Consider the following two cases: The Conscientious Driver.1 A person who always keeps her car well maintained and always drives carefully decides to drive to the cinema. On the way, a freak event that she could not have anticipated occurs that causes her car to veer out of control in the direction of a pedestrian. Day's End.2 A homeowner always come home at 9 pm and the rst thing he does is ip the light switch in his hallway. He is about to do so this evening. The homeowner's ipping the switch causes a circuit to close. By virtue of an extraordinary series of coincidences, on this particular evening the circuit's closing will cause a a small lightning ash in a neighbouring house. The lightning ash threatens the life of an unsuspecting neighbour. Both the conscientious driver and the homeowner are non-culpably threatening the life of an innocent other. But according to Je McMahan (2009), there is nevertheless an important moral di erence between the two, in that only the conscientious driver was able to foresee|in a sense to be speci ed|that her action might cause serious harm. For McMahan, this means that the conscientious driver, but not the homeowner, is liable to defensive harm: if the pedestrian could save himself by throwing a grenade towards the conscientious driver's car, he would be morally permitted to do so. The homeowner's neighbour, by contrast, lacks a similar moral permission to defend himself. In this paper, I investigate whether McMahan is right to claim that the harm threatened by the conscientious driver is foreseeable in a way that the harm threatened by the homeowner is not. I conclude that a principled distinction between the two agents can be drawn, but that the difference might not be as morally weighty as McMahan thinks it is.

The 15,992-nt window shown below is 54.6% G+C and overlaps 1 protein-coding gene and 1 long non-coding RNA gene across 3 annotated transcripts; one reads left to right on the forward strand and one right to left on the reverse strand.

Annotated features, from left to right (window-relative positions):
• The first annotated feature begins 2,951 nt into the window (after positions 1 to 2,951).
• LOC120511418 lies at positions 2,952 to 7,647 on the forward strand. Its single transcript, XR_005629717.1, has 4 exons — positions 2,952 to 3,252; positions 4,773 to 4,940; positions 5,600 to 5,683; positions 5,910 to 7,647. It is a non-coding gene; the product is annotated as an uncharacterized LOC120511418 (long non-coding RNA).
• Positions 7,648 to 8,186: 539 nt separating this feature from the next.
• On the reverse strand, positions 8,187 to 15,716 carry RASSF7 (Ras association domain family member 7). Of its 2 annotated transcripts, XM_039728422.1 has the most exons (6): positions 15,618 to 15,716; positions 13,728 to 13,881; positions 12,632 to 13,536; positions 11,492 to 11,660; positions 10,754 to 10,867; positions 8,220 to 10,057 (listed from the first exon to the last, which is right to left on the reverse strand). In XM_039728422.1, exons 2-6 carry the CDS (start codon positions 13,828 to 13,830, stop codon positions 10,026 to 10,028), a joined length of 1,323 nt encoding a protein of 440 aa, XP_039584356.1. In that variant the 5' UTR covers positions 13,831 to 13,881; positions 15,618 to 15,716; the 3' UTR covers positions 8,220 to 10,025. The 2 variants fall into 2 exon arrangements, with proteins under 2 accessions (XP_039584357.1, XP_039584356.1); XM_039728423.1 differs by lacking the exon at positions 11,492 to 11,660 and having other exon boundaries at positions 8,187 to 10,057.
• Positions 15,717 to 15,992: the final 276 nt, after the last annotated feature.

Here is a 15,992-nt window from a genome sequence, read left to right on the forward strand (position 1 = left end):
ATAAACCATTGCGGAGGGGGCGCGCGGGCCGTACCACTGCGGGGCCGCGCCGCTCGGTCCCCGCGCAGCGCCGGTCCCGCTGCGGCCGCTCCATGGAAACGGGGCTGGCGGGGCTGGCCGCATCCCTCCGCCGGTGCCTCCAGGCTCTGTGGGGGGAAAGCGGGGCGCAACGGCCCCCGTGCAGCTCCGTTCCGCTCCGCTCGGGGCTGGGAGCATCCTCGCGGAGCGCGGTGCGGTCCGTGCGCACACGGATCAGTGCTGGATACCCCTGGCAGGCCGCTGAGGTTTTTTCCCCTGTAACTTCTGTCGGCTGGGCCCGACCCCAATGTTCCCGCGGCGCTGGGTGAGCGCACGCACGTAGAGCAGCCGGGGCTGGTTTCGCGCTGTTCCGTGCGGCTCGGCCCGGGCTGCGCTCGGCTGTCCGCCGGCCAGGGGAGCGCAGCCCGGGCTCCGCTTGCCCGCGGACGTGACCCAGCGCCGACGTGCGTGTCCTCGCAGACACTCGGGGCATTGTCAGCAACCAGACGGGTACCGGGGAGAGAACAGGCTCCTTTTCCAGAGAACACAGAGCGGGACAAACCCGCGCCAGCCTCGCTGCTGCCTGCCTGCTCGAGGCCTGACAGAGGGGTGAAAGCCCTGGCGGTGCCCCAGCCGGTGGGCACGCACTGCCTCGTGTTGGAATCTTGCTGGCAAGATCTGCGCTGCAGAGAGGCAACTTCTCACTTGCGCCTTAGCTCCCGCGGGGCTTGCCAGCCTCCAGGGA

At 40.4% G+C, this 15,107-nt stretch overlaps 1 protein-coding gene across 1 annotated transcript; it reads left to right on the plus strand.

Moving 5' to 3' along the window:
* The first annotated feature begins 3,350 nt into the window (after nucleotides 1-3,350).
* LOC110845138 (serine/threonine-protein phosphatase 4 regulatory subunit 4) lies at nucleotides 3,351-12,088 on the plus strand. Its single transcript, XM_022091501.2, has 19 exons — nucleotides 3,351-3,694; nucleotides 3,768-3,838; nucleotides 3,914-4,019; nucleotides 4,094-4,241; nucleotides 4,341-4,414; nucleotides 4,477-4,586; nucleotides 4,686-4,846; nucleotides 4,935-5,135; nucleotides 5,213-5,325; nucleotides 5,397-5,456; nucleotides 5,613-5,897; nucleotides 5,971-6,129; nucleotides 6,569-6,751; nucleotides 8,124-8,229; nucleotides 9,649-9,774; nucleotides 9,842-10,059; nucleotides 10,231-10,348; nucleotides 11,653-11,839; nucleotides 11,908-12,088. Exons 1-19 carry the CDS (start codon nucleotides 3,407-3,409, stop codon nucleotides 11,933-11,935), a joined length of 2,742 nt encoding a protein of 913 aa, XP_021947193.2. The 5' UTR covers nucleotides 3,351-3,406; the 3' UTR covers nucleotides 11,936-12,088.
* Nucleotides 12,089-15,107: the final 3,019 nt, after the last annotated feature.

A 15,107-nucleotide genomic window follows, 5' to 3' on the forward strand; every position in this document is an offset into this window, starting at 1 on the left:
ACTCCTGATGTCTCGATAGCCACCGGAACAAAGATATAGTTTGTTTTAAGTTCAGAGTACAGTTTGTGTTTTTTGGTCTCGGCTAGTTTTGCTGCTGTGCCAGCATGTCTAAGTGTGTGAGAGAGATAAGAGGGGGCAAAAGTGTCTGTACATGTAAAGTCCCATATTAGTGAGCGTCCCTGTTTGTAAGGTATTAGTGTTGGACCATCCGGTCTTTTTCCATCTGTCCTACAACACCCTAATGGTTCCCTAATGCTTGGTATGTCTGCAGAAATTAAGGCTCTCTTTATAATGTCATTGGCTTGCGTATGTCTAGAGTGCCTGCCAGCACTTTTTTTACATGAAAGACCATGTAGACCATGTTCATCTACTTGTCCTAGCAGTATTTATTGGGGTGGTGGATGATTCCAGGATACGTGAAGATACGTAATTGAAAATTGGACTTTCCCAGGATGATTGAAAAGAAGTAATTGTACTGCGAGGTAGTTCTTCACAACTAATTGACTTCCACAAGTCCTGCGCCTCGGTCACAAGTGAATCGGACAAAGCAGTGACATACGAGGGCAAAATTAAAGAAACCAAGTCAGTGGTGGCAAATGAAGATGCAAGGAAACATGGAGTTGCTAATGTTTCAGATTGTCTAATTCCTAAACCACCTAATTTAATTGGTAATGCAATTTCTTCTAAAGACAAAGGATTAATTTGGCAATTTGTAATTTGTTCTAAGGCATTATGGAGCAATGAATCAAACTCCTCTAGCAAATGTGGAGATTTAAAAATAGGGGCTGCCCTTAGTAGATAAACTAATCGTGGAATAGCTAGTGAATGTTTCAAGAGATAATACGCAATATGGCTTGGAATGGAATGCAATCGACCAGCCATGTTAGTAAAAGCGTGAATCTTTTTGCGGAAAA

Respondent: Henrik Syse